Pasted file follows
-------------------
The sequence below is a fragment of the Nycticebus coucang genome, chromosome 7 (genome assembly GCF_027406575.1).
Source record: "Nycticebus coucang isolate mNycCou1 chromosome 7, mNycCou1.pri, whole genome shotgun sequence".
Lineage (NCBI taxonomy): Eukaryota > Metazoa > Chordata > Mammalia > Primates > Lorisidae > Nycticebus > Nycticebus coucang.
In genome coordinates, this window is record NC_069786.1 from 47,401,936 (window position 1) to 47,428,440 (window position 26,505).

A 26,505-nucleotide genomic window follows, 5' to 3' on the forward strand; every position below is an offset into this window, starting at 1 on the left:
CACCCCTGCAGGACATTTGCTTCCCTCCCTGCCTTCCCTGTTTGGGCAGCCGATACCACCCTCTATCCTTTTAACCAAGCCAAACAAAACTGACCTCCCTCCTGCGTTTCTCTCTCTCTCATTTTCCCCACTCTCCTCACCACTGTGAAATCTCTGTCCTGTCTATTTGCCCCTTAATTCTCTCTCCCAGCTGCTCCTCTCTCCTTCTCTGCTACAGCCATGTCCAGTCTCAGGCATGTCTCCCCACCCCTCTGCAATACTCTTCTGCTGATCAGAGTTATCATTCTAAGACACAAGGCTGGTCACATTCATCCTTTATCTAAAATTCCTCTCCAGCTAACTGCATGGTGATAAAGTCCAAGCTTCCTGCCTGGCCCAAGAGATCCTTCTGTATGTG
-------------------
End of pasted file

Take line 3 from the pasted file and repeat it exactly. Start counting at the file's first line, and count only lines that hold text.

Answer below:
Lineage (NCBI taxonomy): Eukaryota > Metazoa > Chordata > Mammalia > Primates > Lorisidae > Nycticebus > Nycticebus coucang.